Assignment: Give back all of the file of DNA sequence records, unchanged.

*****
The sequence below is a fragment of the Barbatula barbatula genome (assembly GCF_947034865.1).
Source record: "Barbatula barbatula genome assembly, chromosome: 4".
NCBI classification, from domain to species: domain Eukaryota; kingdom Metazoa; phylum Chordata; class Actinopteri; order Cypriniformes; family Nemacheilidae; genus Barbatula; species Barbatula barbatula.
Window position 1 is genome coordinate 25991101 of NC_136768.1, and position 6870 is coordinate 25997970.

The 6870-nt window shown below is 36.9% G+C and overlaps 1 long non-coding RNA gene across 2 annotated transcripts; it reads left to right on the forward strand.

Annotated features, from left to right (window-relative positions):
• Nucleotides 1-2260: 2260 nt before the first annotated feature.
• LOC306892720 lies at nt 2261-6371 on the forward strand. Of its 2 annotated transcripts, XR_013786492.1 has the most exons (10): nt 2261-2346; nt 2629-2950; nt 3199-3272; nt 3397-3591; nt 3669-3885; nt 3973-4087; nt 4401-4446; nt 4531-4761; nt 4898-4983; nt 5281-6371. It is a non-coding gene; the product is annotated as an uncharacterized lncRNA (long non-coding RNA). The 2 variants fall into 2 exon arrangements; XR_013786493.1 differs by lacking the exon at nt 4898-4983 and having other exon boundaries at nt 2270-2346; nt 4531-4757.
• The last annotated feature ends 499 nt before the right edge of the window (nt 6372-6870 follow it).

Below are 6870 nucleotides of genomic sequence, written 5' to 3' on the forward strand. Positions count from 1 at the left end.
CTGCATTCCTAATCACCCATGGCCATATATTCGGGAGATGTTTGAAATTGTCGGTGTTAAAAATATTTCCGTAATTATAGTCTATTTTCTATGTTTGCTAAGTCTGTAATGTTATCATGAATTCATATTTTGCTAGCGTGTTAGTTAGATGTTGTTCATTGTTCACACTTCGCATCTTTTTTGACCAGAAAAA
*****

The sequence below is a fragment of the Barbatula barbatula genome (assembly GCF_947034865.1).
Source record: "Barbatula barbatula genome assembly, chromosome: 4".
NCBI classification, from domain to species: domain Eukaryota; kingdom Metazoa; phylum Chordata; class Actinopteri; order Cypriniformes; family Nemacheilidae; genus Barbatula; species Barbatula barbatula.
Window position 1 is genome coordinate 25991101 of NC_136768.1, and position 6870 is coordinate 25997970.

The 6870-nt window shown below is 36.9% G+C and overlaps 1 long non-coding RNA gene across 2 annotated transcripts; it reads left to right on the forward strand.

Annotated features, from left to right (window-relative positions):
• Nucleotides 1-2260: 2260 nt before the first annotated feature.
• LOC306892720 lies at nt 2261-6371 on the forward strand. Of its 2 annotated transcripts, XR_013786492.1 has the most exons (10): nt 2261-2346; nt 2629-2950; nt 3199-3272; nt 3397-3591; nt 3669-3885; nt 3973-4087; nt 4401-4446; nt 4531-4761; nt 4898-4983; nt 5281-6371. It is a non-coding gene; the product is annotated as an uncharacterized lncRNA (long non-coding RNA). The 2 variants fall into 2 exon arrangements; XR_013786493.1 differs by lacking the exon at nt 4898-4983 and having other exon boundaries at nt 2270-2346; nt 4531-4757.
• The last annotated feature ends 499 nt before the right edge of the window (nt 6372-6870 follow it).

Below are 6870 nucleotides of genomic sequence, written 5' to 3' on the forward strand. Positions count from 1 at the left end.
CTGCATTCCTAATCACCCATGGCCATATATTCGGGAGATGTTTGAAATTGTCGGTGTTAAAAATATTTCCGTAATTATAGTCTATTTTCTATGTTTGCTAAGTCTGTAATGTTATCATGAATTCATATTTTGCTAGCGTGTTAGTTAGATGTTGTTCATTGTTCACACTTCGCATCTTTTTTGACCAGAAAAA